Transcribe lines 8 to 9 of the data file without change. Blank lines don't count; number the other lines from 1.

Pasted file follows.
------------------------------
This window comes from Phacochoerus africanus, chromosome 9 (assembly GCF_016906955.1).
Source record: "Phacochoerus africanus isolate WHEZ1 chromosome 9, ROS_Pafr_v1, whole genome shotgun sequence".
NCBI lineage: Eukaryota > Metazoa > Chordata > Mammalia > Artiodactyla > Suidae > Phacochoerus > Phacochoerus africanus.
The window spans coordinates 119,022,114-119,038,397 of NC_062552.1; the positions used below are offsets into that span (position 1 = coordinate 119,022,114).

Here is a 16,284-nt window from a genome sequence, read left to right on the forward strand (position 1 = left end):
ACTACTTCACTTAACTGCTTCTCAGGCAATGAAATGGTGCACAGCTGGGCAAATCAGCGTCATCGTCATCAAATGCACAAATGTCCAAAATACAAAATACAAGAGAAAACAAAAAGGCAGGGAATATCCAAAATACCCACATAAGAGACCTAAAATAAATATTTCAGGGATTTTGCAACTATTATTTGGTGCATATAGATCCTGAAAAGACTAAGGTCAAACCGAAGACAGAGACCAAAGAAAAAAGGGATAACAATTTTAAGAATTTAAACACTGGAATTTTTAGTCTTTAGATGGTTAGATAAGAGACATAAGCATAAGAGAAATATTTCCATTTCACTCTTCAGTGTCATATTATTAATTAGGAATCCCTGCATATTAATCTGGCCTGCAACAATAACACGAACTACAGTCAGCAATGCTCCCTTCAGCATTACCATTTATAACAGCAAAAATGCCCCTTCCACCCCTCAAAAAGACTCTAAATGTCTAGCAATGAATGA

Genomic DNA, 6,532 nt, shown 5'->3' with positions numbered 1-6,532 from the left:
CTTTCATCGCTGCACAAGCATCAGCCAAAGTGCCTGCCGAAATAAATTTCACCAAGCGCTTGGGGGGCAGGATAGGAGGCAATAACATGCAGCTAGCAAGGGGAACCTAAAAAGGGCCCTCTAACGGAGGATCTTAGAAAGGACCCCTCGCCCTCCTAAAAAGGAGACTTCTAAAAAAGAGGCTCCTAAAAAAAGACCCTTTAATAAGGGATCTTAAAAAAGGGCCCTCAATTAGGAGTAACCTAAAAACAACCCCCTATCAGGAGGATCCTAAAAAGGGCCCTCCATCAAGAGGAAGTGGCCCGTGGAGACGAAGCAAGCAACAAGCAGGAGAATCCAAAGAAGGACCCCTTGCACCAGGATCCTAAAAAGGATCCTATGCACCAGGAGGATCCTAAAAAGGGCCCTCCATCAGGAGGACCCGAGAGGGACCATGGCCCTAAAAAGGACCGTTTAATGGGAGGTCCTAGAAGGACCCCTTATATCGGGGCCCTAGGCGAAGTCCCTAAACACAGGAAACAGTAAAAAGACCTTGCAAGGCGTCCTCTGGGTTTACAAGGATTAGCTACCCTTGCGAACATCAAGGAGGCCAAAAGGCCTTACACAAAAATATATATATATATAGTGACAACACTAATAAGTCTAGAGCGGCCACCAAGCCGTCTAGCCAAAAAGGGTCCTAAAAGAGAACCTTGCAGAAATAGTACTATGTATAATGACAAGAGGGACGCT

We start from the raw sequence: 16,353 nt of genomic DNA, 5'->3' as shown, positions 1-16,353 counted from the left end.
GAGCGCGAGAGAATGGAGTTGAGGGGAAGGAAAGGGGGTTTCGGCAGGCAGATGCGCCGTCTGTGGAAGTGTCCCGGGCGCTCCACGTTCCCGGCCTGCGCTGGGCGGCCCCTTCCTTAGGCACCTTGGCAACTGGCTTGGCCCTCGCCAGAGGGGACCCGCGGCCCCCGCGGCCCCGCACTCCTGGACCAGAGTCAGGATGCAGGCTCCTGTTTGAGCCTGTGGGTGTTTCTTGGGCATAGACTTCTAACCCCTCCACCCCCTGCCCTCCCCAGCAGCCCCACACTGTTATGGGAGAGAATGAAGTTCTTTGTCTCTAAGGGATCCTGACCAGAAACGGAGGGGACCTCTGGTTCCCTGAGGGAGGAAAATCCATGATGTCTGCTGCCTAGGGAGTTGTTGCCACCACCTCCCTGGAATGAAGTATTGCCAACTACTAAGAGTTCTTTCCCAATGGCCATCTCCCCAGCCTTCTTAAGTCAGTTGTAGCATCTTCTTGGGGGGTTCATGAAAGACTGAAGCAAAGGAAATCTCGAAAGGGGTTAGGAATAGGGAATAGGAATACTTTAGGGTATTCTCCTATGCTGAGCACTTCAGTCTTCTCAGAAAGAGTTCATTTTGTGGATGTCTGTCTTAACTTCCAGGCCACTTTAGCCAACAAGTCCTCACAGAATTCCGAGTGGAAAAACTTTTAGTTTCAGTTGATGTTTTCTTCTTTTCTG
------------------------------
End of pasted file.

CTTTCATCGCTGCACAAGCATCAGCCAAAGTGCCTGCCGAAATAAATTTCACCAAGCGCTTGGGGGGCAGGATAGGAGGCAATAACATGCAGCTAGCAAGGGGAACCTAAAAAGGGCCCTCTAACGGAGGATCTTAGAAAGGACCCCTCGCCCTCCTAAAAAGGAGACTTCTAAAAAAGAGGCTCCTAAAAAAAGACCCTTTAATAAGGGATCTTAAAAAAGGGCCCTCAATTAGGAGTAACCTAAAAACAACCCCCTATCAGGAGGATCCTAAAAAGGGCCCTCCATCAAGAGGAAGTGGCCCGTGGAGACGAAGCAAGCAACAAGCAGGAGAATCCAAAGAAGGACCCCTTGCACCAGGATCCTAAAAAGGATCCTATGCACCAGGAGGATCCTAAAAAGGGCCCTCCATCAGGAGGACCCGAGAGGGACCATGGCCCTAAAAAGGACCGTTTAATGGGAGGTCCTAGAAGGACCCCTTATATCGGGGCCCTAGGCGAAGTCCCTAAACACAGGAAACAGTAAAAAGACCTTGCAAGGCGTCCTCTGGGTTTACAAGGATTAGCTACCCTTGCGAACATCAAGGAGGCCAAAAGGCCTTACACAAAAATATATATATATATAGTGACAACACTAATAAGTCTAGAGCGGCCACCAAGCCGTCTAGCCAAAAAGGGTCCTAAAAGAGAACCTTGCAGAAATAGTACTATGTATAATGACAAGAGGGACGCT

We start from the raw sequence: 16,353 nt of genomic DNA, 5'->3' as shown, positions 1-16,353 counted from the left end.